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Haiti Business


According to COUNTRYAAH, Haiti is one of America's poorest countries and highly dependent on financial aid from the United States, the World Bank and the International Monetary Fund.

Business of Haiti

Agriculture is characterized by very low productivity and extremely unequal ownership conditions. More than half the country is owned by 4 per cent of the growers, while most farmers have less than one acre. Haiti is far from self-sufficient in food. Despite large food imports, malnutrition is widespread. The economic importance of coffee has diminished in the 2000s, but is still an important export commodity. Other important export crops are sugar and sisal, and the most important staple crop is maize, with which Haiti is normally self-sufficient. In the early 1900s, a large part of Haiti was covered with forests, but the increasing population pressure has meant that almost all of the forest has been felled for use as building materials or fuel, which has led to extensive degradation.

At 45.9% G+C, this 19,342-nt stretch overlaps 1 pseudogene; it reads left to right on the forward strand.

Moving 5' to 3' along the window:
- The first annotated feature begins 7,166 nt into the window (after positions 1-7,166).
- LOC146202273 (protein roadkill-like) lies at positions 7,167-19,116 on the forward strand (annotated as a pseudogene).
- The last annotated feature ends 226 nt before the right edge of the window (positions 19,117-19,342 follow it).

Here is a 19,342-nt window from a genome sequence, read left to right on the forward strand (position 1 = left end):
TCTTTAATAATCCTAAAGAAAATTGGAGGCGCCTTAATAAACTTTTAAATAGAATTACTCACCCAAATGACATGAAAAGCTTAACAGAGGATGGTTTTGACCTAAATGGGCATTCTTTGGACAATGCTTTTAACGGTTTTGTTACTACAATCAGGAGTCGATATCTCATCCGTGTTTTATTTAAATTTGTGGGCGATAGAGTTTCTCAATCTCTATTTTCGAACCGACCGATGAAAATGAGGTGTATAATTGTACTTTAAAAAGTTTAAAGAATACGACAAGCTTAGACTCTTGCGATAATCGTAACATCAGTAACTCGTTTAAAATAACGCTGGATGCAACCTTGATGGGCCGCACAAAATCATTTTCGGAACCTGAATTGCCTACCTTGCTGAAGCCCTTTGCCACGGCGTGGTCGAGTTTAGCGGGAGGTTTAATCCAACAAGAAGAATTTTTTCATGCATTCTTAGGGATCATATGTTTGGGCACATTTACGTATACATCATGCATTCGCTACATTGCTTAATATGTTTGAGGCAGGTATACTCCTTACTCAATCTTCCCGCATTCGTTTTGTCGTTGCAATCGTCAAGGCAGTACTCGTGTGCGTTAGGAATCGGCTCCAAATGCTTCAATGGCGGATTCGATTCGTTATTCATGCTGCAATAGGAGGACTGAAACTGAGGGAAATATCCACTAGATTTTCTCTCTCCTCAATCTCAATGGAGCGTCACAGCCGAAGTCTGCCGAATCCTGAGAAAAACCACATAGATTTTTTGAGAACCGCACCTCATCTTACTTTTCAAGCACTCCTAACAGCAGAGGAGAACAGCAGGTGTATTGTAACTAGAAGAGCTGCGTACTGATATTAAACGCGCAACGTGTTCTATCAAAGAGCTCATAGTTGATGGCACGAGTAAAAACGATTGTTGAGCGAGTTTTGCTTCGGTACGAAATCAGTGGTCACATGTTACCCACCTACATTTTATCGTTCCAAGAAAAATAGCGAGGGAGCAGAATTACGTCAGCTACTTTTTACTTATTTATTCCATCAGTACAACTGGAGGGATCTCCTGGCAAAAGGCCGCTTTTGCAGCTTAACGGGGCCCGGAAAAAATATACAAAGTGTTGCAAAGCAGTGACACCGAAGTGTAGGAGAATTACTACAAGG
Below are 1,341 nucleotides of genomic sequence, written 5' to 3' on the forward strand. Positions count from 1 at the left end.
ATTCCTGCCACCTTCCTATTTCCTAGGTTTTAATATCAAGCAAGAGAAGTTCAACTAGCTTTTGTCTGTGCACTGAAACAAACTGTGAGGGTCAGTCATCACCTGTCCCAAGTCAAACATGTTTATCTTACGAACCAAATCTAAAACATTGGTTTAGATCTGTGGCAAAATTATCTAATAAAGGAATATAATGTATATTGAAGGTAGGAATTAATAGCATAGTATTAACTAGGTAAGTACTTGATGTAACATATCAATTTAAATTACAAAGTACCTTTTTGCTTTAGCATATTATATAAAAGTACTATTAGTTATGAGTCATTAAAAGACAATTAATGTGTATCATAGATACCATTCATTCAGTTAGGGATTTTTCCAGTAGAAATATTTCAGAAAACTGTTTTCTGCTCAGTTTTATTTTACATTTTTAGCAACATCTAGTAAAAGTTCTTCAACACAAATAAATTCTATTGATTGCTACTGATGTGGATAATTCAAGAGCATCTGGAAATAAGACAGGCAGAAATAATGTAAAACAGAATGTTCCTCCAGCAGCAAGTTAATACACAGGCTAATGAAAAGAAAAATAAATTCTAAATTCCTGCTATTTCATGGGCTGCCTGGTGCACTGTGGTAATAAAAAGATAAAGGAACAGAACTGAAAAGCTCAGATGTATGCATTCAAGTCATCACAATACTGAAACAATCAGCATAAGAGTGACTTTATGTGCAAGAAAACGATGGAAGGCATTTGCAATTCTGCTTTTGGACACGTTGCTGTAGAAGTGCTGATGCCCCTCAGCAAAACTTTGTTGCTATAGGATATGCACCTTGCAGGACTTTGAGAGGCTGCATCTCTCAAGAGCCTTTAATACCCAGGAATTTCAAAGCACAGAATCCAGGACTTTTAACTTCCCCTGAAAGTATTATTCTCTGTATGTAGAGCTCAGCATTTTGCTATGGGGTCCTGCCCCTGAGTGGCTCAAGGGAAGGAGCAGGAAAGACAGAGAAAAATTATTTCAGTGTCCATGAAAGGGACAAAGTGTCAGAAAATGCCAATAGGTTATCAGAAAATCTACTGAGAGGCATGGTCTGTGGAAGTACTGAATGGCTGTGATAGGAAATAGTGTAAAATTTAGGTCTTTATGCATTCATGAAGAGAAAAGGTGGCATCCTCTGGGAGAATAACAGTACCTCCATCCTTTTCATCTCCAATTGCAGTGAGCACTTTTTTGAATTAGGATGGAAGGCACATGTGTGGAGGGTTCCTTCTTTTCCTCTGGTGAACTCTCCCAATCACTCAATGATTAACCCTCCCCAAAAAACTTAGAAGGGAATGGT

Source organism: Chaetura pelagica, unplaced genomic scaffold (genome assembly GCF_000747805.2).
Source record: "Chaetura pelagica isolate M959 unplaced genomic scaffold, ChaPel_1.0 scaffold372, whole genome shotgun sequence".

In 2010, the capital Port-au-Prince was hit by a powerful earthquake and nearly 225,000 people were killed. The city and the country have still not recovered from this disaster. The situation worsened further in 2012 when the country was hit by tropical cyclone Sandy.

The country's industry, which employs 11 percent of the workforce, consists of home-market consumer goods industry and production for export to mainly the United States of clothing and electrical products. Foreign (mainly American) companies were attracted to Haiti in the 1980s by low wages, tax benefits and free profit taking. However, as a result of the 1991 trade embargo against Haiti, many of the companies had to be closed down. Agricultural commodities dominate exports, but the importance of industrial products has increased. Imports, which normally exceed exports, consist mainly of food, oil products and machinery. The United States is the dominant trading partner.

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